You’re a busy editor, fighting a deadline. Two submissions arrive in your email. One is brilliant but full of grammatical errors and style inconsistencies. You’d have to spend an hour fixing it up. Another submission is just okay, but it’s ready to go. Which would you publish?
I often encounter students who’ve been told all their lives they are good writers, but who struggle with the details of MLA Style or AP Style. If you’re e. e. cummings you can do whatever you want, but if you’re writing a close reading of a sonnet, or a preview of a football game or a non-profit grant application, then identifying and mastering the conventions of the genre is part of the process of writing in that genre.
Students may feel they are too busy to master all the genre conventions I throw at them. Of course, I give them lots of practice and I give a full review of their rough drafts and the chance to revise. And in my journalism class, I confess that when I take a closed-book AP Style quiz, I tend to score in the high 80s. (I haven’t memorized every detail, so I have to rely on my AP Stylebook.)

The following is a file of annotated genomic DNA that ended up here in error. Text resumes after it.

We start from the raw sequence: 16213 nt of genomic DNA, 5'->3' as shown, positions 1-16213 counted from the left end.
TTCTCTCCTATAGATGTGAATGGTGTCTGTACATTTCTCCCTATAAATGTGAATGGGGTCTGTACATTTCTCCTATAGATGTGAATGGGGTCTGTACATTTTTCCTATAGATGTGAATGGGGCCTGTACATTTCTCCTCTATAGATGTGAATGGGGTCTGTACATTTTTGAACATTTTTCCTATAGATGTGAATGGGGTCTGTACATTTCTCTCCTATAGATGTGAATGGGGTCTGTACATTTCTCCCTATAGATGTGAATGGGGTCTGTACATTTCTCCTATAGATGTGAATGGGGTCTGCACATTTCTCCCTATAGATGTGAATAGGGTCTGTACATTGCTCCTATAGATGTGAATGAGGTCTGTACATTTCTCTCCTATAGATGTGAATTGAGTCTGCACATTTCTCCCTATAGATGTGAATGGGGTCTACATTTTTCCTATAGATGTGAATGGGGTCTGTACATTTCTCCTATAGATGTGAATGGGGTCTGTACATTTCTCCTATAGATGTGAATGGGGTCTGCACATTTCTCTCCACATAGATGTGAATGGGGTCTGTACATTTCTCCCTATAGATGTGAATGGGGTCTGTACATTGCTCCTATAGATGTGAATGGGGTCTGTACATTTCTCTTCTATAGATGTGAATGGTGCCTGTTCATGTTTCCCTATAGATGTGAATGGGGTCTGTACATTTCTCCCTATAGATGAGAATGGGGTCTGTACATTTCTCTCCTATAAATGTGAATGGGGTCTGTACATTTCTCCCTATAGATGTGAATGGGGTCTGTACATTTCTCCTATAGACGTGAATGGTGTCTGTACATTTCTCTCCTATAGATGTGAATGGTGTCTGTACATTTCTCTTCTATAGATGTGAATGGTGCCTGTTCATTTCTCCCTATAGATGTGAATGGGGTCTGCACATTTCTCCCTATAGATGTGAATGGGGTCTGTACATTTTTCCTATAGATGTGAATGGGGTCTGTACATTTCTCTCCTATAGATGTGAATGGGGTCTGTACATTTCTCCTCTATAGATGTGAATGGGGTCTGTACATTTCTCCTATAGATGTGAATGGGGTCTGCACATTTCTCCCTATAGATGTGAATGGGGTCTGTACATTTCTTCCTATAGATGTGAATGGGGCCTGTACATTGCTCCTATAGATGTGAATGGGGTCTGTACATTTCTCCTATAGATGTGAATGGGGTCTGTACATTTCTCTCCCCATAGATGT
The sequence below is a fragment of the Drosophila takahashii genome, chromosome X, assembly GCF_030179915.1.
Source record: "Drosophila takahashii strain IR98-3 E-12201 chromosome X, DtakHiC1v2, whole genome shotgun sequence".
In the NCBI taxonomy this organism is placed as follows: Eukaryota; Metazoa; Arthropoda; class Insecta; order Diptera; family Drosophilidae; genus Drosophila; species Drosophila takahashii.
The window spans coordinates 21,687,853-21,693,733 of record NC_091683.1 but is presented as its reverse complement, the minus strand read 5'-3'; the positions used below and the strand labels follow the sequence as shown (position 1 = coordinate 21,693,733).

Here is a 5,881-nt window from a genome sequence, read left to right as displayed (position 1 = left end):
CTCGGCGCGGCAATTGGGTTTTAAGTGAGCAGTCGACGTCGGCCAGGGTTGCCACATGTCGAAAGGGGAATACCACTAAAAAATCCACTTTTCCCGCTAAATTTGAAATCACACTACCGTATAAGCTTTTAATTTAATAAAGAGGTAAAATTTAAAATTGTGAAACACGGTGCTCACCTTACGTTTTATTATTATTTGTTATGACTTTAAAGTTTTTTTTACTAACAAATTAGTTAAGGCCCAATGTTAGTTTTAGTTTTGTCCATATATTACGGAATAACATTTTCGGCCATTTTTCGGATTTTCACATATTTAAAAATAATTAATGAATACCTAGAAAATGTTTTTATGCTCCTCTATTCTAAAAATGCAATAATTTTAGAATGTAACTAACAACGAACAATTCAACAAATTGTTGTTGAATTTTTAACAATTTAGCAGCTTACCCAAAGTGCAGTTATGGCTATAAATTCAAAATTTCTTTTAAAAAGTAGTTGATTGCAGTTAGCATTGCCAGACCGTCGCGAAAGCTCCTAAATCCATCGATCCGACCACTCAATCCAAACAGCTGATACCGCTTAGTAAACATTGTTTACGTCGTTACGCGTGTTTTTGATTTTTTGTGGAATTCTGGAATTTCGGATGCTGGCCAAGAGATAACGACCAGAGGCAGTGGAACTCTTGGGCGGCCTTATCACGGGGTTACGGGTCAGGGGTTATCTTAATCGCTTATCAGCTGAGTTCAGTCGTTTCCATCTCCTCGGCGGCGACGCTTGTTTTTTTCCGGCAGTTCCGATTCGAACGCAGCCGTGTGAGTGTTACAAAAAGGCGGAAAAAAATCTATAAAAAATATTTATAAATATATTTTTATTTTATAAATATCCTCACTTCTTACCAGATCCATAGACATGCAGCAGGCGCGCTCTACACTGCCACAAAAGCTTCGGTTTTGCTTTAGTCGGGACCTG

But an editor’s job is different from a professor’s job. My job requires me to read and respond to every student’s work, no matter what shape it’s in when I read it; an editor, on the other hand, has the option to reject submissions that would take too much time to fix.
I’ve recently had “the passive verb talk” with my journalism students. I’m gearing up next week for “the hyphen talk.”
“Chicago” and AP supporters get along no better than any other rivals in these divided times; they don’t even agree on whether the feuding parties are copyeditors (“Chicago”) or copy editors (AP), to say nothing of the serial comma, which is something of a holy war (“Chicago” says yes; AP says no).
Copy editors, as the final bulwark between errant writing and defenseless readers, do God’s work here on earth. For instance, “Chicago” Section 8.91 tells us that God takes the capital G; per 8.140, earth takes lowercase “e” (though if you’re naming planets’ proper names, it’s Earth and Mars; sun and moon take lowercase). As I said, God’s work here on earth. Section 8.109 is entitled “Heaven, hell, and so on,” which tells you all you need to know. —The Washington Post